Downtown detective

By Elizabeth Kiem

Andy Straka, our hometown runaway hit detective novelist, has a clever niche. His private investigator, Frank Pavlicek, is not just a tough-talking renegade dick-– he’s an ace falconer to boot. Sort of like Straka himself, although it’s safe to say Straka is more celebrated as a writer than as a sleuth or a bird-handler these days.
Straka doesn’t beat his reader over the head with the parallels between his two great loves. In his second novel, A Killing Sky, the reference comes in chapter five, shortly after Pavlicek has been tapped by the college-age daughter of a U.S. congressman to find her missing twin sister. He takes the case and then heads out with his trained hawk to do some off-the-clock hunting. The bird, he explains, if it is a good one, should drop “like a bolt commissioned by a sudden killing sky to choose among {its} slower-flying quarry.”
Straka cites Raymond Chandler and Dashiell Hammett among his inspirations, and A Killing Sky has a small sampling of noir characters: There’s a vindictive bombshell adulteress who’s plotting a TV exposé to ruin her former lover, the high-profile Congressman; toughs of all color (the most persistent of whom is dubbed “the turnip” by the uncharitable Pavlicek) stand ready to break thumbs or worse; a squad of well-meaning but unresourceful cops is headed by an overwrought Police Chief who gets apoplectic every time our hero scores; and of course, the trusty baretta-toting sidekick (who in this day and age is also a primo computer hacker) whose unassailable name is Jake Toronto.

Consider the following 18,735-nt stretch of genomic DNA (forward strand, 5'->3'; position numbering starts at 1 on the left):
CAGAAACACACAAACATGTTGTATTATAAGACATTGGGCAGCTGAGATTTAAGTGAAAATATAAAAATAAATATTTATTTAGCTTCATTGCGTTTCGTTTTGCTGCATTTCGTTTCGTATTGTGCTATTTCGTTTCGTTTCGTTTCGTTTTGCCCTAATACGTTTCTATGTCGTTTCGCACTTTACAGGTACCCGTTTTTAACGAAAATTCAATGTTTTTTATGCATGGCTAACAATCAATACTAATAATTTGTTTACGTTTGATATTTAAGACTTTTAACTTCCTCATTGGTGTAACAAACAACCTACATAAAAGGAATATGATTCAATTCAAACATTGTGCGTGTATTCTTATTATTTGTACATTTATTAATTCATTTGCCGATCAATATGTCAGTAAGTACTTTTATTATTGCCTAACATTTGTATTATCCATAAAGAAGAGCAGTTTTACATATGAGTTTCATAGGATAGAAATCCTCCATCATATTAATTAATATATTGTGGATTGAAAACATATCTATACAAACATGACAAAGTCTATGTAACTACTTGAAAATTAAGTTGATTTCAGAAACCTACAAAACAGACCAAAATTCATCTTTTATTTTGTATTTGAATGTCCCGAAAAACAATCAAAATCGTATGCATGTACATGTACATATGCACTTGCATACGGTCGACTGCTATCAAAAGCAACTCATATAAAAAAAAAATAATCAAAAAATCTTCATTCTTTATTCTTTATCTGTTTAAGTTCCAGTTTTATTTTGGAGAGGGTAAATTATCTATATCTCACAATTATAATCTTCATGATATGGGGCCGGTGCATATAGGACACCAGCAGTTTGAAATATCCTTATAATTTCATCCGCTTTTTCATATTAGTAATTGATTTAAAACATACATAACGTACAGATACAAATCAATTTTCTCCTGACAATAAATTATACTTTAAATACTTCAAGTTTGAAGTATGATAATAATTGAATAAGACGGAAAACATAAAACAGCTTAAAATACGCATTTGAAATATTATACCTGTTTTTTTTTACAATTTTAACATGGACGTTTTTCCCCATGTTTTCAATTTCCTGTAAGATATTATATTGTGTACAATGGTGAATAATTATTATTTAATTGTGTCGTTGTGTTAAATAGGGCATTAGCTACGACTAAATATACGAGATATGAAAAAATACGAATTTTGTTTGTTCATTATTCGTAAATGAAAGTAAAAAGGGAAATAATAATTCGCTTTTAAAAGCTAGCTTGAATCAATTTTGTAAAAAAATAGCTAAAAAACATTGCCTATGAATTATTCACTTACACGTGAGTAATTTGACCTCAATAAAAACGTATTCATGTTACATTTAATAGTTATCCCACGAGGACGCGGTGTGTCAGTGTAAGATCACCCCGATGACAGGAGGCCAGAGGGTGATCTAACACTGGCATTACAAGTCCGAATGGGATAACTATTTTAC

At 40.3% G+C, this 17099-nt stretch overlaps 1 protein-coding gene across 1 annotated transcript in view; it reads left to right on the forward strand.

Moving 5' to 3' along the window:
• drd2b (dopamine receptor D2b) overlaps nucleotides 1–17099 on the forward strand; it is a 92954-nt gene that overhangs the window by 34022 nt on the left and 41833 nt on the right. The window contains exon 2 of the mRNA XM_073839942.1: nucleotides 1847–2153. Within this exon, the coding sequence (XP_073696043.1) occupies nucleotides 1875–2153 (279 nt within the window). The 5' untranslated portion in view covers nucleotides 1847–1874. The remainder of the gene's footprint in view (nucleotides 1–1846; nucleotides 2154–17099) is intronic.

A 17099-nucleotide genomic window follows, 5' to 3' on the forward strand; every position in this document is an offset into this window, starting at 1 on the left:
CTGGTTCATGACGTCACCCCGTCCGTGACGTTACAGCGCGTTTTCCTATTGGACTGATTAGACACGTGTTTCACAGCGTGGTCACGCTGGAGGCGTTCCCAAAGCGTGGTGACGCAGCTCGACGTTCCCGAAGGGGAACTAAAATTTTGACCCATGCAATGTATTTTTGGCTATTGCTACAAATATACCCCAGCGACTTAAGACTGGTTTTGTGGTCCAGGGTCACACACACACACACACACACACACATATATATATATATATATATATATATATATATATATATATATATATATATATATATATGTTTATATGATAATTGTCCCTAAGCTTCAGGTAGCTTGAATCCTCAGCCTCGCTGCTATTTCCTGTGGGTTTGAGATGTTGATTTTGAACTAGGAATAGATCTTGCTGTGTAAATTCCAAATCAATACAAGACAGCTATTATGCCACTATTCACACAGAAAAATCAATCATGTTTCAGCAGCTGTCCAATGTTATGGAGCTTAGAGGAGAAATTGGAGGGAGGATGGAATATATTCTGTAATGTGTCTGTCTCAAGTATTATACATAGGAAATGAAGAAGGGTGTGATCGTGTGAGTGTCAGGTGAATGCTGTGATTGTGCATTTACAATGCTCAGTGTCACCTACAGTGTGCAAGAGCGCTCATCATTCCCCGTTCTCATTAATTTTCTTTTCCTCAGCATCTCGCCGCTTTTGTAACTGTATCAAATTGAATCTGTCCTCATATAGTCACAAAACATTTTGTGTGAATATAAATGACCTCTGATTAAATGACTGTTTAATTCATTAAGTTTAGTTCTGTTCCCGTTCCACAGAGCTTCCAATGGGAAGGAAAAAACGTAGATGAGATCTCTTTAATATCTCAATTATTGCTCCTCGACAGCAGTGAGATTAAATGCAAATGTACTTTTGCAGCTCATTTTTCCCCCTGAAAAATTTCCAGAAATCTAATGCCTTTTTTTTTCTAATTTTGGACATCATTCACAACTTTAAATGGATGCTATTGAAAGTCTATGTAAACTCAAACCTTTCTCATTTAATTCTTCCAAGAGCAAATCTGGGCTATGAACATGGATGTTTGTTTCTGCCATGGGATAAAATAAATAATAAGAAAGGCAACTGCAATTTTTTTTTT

Pavlicek, like Straka, is a transplanted Yankee– but a New Yorker in Albemarle County does not a Bogart make. The dame that gets too close and winds up in a diabetic coma is from Richmond, not Beverly Hills. And on sleepless nights turning over his leads, Pavlicek roams Gordon Avenue, not the IRT.
It’s almost disconcerting how true to Charlottesville Straka remains. From the hospital parking garage where the missing daughter’s bloody rental car is discovered, down to the fortunately placed tunnel that leads from our hero’s Water Street office to the safety of the unsentried side of the tracks, every spot on Pavlicek’s circuitous hunt will be familiar to readers. Some may find a smug pleasure in that. After all, why should L.A. and Boca get all the fun? After all, there is no shortage of political intrigue or murderous aspiration.

Agatha nominee Andy Straka discusses and signs copies of his second novel, A Killing Sky, Wednesday, May 15, at 7pm at Barnes & Noble, Barracks Road Shopping Center. 984-0461

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